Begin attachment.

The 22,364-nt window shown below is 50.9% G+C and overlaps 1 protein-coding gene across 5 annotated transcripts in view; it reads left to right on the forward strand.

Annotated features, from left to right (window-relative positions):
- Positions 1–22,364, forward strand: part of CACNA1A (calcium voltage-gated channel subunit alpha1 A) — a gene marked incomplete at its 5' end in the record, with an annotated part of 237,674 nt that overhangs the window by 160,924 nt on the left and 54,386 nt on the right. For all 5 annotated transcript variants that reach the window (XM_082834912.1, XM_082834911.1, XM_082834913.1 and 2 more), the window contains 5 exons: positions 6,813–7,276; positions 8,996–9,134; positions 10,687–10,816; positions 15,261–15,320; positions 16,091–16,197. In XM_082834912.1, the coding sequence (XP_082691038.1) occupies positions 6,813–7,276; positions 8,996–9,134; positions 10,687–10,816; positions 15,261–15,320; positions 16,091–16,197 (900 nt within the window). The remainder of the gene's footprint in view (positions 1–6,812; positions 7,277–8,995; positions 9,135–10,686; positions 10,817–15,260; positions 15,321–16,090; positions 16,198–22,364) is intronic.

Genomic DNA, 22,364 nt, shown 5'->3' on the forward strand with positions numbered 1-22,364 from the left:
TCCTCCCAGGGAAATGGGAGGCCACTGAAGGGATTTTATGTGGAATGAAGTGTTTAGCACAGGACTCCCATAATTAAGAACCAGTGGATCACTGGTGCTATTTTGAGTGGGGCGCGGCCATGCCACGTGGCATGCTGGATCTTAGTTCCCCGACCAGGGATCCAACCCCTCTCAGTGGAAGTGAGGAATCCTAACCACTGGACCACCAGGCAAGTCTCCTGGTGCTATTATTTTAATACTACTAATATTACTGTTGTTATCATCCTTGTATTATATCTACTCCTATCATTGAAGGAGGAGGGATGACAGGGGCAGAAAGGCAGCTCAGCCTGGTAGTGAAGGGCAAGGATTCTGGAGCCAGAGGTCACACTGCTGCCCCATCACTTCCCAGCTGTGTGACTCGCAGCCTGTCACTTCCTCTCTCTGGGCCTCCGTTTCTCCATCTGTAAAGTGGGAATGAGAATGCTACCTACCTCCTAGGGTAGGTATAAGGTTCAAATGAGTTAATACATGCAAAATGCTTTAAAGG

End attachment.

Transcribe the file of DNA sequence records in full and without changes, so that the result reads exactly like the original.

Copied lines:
The 22,364-nt window shown below is 50.9% G+C and overlaps 1 protein-coding gene across 5 annotated transcripts in view; it reads left to right on the forward strand.

Annotated features, from left to right (window-relative positions):
- Positions 1–22,364, forward strand: part of CACNA1A (calcium voltage-gated channel subunit alpha1 A) — a gene marked incomplete at its 5' end in the record, with an annotated part of 237,674 nt that overhangs the window by 160,924 nt on the left and 54,386 nt on the right. For all 5 annotated transcript variants that reach the window (XM_082834912.1, XM_082834911.1, XM_082834913.1 and 2 more), the window contains 5 exons: positions 6,813–7,276; positions 8,996–9,134; positions 10,687–10,816; positions 15,261–15,320; positions 16,091–16,197. In XM_082834912.1, the coding sequence (XP_082691038.1) occupies positions 6,813–7,276; positions 8,996–9,134; positions 10,687–10,816; positions 15,261–15,320; positions 16,091–16,197 (900 nt within the window). The remainder of the gene's footprint in view (positions 1–6,812; positions 7,277–8,995; positions 9,135–10,686; positions 10,817–15,260; positions 15,321–16,090; positions 16,198–22,364) is intronic.

Genomic DNA, 22,364 nt, shown 5'->3' on the forward strand with positions numbered 1-22,364 from the left:
TCCTCCCAGGGAAATGGGAGGCCACTGAAGGGATTTTATGTGGAATGAAGTGTTTAGCACAGGACTCCCATAATTAAGAACCAGTGGATCACTGGTGCTATTTTGAGTGGGGCGCGGCCATGCCACGTGGCATGCTGGATCTTAGTTCCCCGACCAGGGATCCAACCCCTCTCAGTGGAAGTGAGGAATCCTAACCACTGGACCACCAGGCAAGTCTCCTGGTGCTATTATTTTAATACTACTAATATTACTGTTGTTATCATCCTTGTATTATATCTACTCCTATCATTGAAGGAGGAGGGATGACAGGGGCAGAAAGGCAGCTCAGCCTGGTAGTGAAGGGCAAGGATTCTGGAGCCAGAGGTCACACTGCTGCCCCATCACTTCCCAGCTGTGTGACTCGCAGCCTGTCACTTCCTCTCTCTGGGCCTCCGTTTCTCCATCTGTAAAGTGGGAATGAGAATGCTACCTACCTCCTAGGGTAGGTATAAGGTTCAAATGAGTTAATACATGCAAAATGCTTTAAAGG